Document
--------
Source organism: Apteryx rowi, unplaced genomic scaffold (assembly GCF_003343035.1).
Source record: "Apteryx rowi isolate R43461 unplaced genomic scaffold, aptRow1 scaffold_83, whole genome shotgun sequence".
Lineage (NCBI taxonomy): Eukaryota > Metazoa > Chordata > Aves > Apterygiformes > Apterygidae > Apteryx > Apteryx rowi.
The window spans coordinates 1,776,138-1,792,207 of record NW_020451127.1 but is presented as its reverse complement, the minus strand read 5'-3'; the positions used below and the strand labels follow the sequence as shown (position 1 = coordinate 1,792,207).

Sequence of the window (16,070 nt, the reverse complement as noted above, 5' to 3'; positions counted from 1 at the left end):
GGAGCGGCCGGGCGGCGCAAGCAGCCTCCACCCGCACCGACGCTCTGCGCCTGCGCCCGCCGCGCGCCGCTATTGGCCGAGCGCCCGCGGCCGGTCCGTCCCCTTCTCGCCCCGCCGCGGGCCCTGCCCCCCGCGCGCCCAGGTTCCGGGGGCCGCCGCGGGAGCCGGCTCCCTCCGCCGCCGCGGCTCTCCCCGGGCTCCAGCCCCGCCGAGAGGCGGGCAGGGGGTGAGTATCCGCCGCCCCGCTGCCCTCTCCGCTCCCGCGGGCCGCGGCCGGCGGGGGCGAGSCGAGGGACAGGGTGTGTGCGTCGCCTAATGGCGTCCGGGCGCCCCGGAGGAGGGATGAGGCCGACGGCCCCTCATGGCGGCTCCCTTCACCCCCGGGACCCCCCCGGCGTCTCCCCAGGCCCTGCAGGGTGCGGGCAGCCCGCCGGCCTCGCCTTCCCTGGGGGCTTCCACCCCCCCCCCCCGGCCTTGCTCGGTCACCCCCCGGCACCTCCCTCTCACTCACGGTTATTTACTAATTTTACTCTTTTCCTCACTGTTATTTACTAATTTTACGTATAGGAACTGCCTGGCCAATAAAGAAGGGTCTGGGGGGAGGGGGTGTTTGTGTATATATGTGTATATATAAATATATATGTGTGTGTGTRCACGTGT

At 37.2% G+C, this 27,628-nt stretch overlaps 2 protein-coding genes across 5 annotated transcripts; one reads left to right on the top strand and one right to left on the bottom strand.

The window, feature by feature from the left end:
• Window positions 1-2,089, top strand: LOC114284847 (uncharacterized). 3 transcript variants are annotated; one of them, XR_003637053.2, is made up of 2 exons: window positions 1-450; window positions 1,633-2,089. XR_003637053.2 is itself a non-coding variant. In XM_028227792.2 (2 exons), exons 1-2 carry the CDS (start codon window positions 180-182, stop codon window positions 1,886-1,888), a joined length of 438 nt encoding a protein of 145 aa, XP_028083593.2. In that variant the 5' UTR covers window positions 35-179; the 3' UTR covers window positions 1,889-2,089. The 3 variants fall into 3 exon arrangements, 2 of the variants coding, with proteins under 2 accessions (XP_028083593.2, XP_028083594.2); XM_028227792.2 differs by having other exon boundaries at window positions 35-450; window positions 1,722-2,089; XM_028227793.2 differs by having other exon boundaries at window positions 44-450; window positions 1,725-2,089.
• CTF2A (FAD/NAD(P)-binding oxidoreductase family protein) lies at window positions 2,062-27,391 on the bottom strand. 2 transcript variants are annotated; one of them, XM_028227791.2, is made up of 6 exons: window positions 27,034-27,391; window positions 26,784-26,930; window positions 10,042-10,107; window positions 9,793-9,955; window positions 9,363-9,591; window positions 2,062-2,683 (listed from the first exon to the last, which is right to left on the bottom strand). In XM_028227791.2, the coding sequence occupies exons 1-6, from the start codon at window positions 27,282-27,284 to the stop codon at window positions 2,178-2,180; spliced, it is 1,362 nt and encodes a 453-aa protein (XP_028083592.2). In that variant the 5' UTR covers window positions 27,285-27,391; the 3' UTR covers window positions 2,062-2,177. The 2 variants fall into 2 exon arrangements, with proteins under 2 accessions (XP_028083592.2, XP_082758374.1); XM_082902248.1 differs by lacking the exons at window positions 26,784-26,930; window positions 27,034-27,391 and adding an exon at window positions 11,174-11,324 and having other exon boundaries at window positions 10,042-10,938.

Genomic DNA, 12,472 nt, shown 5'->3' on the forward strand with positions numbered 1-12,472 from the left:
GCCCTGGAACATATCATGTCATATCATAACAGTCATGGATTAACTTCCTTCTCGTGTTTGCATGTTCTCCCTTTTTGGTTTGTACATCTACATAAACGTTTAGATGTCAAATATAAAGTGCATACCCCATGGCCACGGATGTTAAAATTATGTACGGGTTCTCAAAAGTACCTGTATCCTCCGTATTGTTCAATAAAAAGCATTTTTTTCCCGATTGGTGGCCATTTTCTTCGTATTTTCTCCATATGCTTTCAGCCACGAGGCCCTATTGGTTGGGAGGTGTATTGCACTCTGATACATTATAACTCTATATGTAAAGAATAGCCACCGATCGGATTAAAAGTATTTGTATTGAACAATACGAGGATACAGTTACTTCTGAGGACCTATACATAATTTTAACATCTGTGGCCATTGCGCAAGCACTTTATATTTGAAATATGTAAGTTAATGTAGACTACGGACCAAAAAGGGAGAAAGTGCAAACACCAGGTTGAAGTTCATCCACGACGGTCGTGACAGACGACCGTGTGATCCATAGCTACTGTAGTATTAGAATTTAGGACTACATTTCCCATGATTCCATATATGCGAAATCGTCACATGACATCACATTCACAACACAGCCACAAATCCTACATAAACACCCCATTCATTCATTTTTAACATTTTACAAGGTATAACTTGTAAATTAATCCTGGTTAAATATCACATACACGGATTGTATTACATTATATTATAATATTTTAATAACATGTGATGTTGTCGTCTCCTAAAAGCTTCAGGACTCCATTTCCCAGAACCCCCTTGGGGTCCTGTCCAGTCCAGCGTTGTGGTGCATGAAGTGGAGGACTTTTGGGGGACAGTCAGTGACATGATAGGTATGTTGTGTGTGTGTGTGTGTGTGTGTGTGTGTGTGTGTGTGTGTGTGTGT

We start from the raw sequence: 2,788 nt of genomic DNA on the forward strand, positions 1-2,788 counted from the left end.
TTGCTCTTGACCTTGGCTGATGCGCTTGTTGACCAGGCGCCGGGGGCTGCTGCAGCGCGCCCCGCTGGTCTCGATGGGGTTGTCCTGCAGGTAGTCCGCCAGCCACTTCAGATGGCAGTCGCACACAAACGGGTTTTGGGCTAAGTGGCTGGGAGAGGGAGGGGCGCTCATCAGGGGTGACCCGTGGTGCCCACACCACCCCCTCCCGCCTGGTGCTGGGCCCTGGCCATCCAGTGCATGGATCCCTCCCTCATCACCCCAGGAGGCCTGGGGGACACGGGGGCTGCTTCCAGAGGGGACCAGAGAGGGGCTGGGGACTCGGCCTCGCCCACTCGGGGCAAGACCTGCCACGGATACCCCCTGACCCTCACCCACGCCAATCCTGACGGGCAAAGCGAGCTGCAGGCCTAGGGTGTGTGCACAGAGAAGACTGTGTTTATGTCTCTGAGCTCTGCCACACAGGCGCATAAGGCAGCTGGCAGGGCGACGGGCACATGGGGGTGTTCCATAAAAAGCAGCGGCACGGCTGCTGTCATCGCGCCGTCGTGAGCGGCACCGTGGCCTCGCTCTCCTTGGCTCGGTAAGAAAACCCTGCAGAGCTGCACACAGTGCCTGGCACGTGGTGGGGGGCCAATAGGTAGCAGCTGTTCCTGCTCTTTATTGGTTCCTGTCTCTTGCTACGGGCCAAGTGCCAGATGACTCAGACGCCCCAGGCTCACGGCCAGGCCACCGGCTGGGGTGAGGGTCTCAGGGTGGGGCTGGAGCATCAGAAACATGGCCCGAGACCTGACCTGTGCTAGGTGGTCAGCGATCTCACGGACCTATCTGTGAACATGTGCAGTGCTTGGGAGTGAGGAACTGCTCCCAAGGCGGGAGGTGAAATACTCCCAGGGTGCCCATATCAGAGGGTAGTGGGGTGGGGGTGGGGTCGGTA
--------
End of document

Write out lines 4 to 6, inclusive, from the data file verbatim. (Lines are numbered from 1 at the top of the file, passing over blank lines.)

The window spans coordinates 1,776,138-1,792,207 of record NW_020451127.1 but is presented as its reverse complement, the minus strand read 5'-3'; the positions used below and the strand labels follow the sequence as shown (position 1 = coordinate 1,792,207).

Sequence of the window (16,070 nt, the reverse complement as noted above, 5' to 3'; positions counted from 1 at the left end):
GGAGCGGCCGGGCGGCGCAAGCAGCCTCCACCCGCACCGACGCTCTGCGCCTGCGCCCGCCGCGCGCCGCTATTGGCCGAGCGCCCGCGGCCGGTCCGTCCCCTTCTCGCCCCGCCGCGGGCCCTGCCCCCCGCGCGCCCAGGTTCCGGGGGCCGCCGCGGGAGCCGGCTCCCTCCGCCGCCGCGGCTCTCCCCGGGCTCCAGCCCCGCCGAGAGGCGGGCAGGGGGTGAGTATCCGCCGCCCCGCTGCCCTCTCCGCTCCCGCGGGCCGCGGCCGGCGGGGGCGAGSCGAGGGACAGGGTGTGTGCGTCGCCTAATGGCGTCCGGGCGCCCCGGAGGAGGGATGAGGCCGACGGCCCCTCATGGCGGCTCCCTTCACCCCCGGGACCCCCCCGGCGTCTCCCCAGGCCCTGCAGGGTGCGGGCAGCCCGCCGGCCTCGCCTTCCCTGGGGGCTTCCACCCCCCCCCCCCGGCCTTGCTCGGTCACCCCCCGGCACCTCCCTCTCACTCACGGTTATTTACTAATTTTACTCTTTTCCTCACTGTTATTTACTAATTTTACGTATAGGAACTGCCTGGCCAATAAAGAAGGGTCTGGGGGGAGGGGGTGTTTGTGTATATATGTGTATATATAAATATATATGTGTGTGTGTRCACGTGT